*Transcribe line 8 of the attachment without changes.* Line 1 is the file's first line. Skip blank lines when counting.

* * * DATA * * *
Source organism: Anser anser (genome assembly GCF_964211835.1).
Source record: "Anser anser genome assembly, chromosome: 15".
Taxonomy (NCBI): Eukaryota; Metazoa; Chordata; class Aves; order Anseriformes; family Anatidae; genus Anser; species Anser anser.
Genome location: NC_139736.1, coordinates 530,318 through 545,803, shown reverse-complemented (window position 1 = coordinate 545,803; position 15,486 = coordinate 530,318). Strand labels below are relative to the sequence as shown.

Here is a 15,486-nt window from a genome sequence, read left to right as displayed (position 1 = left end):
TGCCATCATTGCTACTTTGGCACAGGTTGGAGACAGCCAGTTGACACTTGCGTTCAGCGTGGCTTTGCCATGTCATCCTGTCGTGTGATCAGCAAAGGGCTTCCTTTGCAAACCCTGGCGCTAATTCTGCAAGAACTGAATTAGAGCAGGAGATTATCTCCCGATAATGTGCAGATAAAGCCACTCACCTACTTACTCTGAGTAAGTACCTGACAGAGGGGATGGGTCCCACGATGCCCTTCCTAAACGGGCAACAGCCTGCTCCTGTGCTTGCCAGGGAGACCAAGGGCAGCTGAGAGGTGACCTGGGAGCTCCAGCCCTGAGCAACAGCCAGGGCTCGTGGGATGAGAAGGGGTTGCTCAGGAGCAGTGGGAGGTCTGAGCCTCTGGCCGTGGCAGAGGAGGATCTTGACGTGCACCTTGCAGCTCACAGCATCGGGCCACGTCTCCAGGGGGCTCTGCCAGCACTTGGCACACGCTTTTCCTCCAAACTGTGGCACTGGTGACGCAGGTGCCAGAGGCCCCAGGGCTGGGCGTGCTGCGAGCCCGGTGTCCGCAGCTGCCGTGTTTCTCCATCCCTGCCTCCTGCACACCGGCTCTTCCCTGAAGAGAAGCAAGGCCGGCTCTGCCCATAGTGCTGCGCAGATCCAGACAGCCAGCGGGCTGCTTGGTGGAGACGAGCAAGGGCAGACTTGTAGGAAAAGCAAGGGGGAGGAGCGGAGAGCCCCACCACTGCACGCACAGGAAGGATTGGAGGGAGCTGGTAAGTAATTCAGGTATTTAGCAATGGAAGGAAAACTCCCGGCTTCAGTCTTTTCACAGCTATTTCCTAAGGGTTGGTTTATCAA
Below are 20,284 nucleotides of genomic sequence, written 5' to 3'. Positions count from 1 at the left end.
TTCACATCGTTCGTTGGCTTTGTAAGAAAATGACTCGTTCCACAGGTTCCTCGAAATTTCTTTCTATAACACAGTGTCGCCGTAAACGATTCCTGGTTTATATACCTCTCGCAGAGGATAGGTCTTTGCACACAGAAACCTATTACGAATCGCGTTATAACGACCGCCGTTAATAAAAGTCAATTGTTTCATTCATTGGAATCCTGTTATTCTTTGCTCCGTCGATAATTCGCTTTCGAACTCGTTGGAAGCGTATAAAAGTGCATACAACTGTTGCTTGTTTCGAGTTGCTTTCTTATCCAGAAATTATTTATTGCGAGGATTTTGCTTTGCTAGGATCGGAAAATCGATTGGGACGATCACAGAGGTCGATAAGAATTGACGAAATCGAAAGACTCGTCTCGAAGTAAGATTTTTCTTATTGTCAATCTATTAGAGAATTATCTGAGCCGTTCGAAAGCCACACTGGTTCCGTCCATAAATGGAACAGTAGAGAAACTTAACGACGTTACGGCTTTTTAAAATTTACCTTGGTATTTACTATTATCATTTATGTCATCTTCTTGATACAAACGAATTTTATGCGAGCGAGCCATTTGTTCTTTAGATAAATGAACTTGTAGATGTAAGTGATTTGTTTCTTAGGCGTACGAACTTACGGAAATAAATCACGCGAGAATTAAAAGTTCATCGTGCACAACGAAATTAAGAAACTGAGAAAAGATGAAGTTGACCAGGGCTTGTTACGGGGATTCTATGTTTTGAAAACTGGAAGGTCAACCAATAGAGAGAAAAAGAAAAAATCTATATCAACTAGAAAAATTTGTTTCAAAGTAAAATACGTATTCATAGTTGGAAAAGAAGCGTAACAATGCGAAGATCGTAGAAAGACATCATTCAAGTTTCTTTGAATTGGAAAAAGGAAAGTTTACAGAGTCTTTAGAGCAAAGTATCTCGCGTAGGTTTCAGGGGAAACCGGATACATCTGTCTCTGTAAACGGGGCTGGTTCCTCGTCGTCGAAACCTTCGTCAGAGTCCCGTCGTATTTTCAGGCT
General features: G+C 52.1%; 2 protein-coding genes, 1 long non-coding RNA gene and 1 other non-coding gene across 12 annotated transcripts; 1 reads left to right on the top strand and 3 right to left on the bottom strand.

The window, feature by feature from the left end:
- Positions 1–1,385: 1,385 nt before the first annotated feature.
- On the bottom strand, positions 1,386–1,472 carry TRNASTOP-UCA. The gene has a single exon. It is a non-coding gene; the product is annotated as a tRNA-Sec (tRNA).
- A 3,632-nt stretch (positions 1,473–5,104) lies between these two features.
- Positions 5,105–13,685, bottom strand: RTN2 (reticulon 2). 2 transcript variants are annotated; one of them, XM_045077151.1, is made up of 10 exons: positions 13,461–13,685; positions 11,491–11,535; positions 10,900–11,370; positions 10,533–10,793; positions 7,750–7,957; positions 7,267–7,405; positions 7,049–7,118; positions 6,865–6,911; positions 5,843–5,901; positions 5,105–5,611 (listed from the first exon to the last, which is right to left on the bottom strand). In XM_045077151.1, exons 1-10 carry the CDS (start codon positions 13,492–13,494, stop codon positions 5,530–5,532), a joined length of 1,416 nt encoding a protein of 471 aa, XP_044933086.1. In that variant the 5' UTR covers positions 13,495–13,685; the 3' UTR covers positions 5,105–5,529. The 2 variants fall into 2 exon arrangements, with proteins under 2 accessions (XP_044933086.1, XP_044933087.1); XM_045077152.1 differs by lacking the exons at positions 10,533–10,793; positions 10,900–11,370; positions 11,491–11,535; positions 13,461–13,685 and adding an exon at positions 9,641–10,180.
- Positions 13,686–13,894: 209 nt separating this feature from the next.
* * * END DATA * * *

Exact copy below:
TTCACATCGTTCGTTGGCTTTGTAAGAAAATGACTCGTTCCACAGGTTCCTCGAAATTTCTTTCTATAACACAGTGTCGCCGTAAACGATTCCTGGTTTATATACCTCTCGCAGAGGATAGGTCTTTGCACACAGAAACCTATTACGAATCGCGTTATAACGACCGCCGTTAATAAAAGTCAATTGTTTCATTCATTGGAATCCTGTTATTCTTTGCTCCGTCGATAATTCGCTTTCGAACTCGTTGGAAGCGTATAAAAGTGCATACAACTGTTGCTTGTTTCGAGTTGCTTTCTTATCCAGAAATTATTTATTGCGAGGATTTTGCTTTGCTAGGATCGGAAAATCGATTGGGACGATCACAGAGGTCGATAAGAATTGACGAAATCGAAAGACTCGTCTCGAAGTAAGATTTTTCTTATTGTCAATCTATTAGAGAATTATCTGAGCCGTTCGAAAGCCACACTGGTTCCGTCCATAAATGGAACAGTAGAGAAACTTAACGACGTTACGGCTTTTTAAAATTTACCTTGGTATTTACTATTATCATTTATGTCATCTTCTTGATACAAACGAATTTTATGCGAGCGAGCCATTTGTTCTTTAGATAAATGAACTTGTAGATGTAAGTGATTTGTTTCTTAGGCGTACGAACTTACGGAAATAAATCACGCGAGAATTAAAAGTTCATCGTGCACAACGAAATTAAGAAACTGAGAAAAGATGAAGTTGACCAGGGCTTGTTACGGGGATTCTATGTTTTGAAAACTGGAAGGTCAACCAATAGAGAGAAAAAGAAAAAATCTATATCAACTAGAAAAATTTGTTTCAAAGTAAAATACGTATTCATAGTTGGAAAAGAAGCGTAACAATGCGAAGATCGTAGAAAGACATCATTCAAGTTTCTTTGAATTGGAAAAAGGAAAGTTTACAGAGTCTTTAGAGCAAAGTATCTCGCGTAGGTTTCAGGGGAAACCGGATACATCTGTCTCTGTAAACGGGGCTGGTTCCTCGTCGTCGAAACCTTCGTCAGAGTCCCGTCGTATTTTCAGGCT